Long before Google and the internet the original and still to this mday my own preferred resource for information was Andrew Carnegie's public library' concept and along with that the tremenodous knowledge of libraians who can direct you to what information one might need, which is the human equivalent of Google. I can say with complete honesty and surety that if it weren't for libraries, books, and there being publicly available I would in my youth as a poor kid have never by luck & pluck wound being the person I am today. Most likely I'd be in prison, dead, or a professional criminal along with many of my friends and folks I grew up with who never in their life and to this day lives have ever held a library card to their name.

If it were possible I'd love to be able to go back to every school I've evr attended and every library to current that I've had a library card from (there are very many) and get a detail of every book, magazine, and periodical in general that I've ever borrowed. I bet that total number and the cross section of varying subjects would be unbelievable even to me.

I buy books only because I can now afford them, they ones I buy are most often are relevant to my work in one way or another in so far that I can make money off of the knowledge therein, and/or I'd like to be able to reference the information repeatedly at my own whim and to mark up the book with notes and/or read and read the same thing multiple times at my own pace and desire. My personal library at home is quite small as I'd never have the space or finances to buy every book I've ever read.

But thanks to the foresight and philanthropy of Andrew Carnegie I don't and didn't have to. :)

- Janq loves libraries!
 

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- for a second i thought you said:

"janq loves librarians"







 

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Discussion Starter · #14 ·
Sleeper bitches with books = Hawt! :devil:













My two best friends met their wives at a former club in D.C. called 'The Library' which was a bar with dance floor and it's walls on all sides were adorned with nothing but shelves filled with books.

- Janq
 

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Discussion Starter · #16 ·
Ohhhh, it's small...real small.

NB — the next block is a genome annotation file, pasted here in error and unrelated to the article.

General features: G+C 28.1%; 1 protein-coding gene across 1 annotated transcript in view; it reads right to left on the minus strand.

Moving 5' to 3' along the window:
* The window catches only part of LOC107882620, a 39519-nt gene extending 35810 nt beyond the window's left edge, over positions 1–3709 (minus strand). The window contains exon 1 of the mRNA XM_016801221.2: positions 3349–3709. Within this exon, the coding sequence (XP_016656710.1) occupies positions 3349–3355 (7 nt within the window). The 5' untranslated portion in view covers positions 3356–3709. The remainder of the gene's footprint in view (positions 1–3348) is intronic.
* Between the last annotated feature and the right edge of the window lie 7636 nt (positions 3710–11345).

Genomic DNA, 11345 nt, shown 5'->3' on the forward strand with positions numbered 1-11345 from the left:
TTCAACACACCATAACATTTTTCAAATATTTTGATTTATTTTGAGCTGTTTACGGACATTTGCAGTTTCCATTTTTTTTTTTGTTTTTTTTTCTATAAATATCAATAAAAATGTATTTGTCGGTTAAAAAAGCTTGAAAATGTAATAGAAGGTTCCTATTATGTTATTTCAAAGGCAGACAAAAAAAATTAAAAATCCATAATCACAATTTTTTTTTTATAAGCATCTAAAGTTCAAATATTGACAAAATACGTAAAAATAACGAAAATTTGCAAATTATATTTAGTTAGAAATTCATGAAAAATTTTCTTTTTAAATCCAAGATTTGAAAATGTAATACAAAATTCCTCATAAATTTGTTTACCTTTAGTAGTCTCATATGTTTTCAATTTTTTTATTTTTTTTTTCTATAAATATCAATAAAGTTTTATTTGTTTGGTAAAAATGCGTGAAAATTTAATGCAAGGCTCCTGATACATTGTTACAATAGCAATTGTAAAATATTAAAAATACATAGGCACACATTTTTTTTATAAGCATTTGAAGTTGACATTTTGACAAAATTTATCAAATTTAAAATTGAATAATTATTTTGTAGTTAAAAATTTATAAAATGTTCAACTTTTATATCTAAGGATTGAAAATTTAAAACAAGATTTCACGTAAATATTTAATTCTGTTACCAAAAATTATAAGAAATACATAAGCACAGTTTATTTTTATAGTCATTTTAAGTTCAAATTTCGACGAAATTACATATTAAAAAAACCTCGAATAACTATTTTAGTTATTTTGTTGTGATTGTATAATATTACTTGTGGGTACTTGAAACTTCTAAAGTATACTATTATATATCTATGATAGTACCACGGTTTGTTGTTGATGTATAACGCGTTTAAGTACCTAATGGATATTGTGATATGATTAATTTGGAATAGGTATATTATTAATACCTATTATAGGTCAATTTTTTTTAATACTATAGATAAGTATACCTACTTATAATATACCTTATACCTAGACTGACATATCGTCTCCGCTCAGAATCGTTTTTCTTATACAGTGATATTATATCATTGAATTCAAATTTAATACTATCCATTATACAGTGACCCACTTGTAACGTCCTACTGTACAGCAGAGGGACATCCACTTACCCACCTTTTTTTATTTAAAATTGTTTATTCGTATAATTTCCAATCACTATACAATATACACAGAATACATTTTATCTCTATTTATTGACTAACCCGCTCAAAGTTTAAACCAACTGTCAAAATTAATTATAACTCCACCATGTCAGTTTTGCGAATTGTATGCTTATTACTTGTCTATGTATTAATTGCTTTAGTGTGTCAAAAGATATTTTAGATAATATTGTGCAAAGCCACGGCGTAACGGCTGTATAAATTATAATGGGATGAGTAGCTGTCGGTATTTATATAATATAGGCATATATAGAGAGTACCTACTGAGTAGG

Mrs. Janq has far more books thats she's bought and kept since HS than I do, as she too is a big reader although largely of novels and as of late 'How to get a grip' baby & child care books.
Untill moving to this house with it's many built in bookshelves we had only bought two bookshelves and for the most part they were filled with her books while most of my books, manuals, reference guides, and such were stowed in a large gym bag I've had for decades or stored at work next to either of my desks (office & home office).

Generally I've strongly relied on my memory, and written notes, to which by average I'll read a book I like or find useful toward my work many multiples of times as many as ten times or more over if it's neccessary and/or interesting enough.

Speaking of readng it looks like BabyJanq a has inherited our reading gene as she's been at the earliest stages of reading on her own now for roughly 6 mos. sounding out words and either writing them down to form words or trying to read things like my newspaper (I've been reading it to her over dinner everyday since yr. 1) still requiring help but she's getting to the point where she recognizes words on their own and recalls meaning. She has two shelves on one of our livingroom bookcases and a another next to her bed dedicated to her books alone, as well as a huge love for our local library. :)

Andrew Carnegie FTW!

- Janq
 

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you know janq - they have that same bar & grill here in tempe az!

its a business lunch time favorite - female ASU students work there!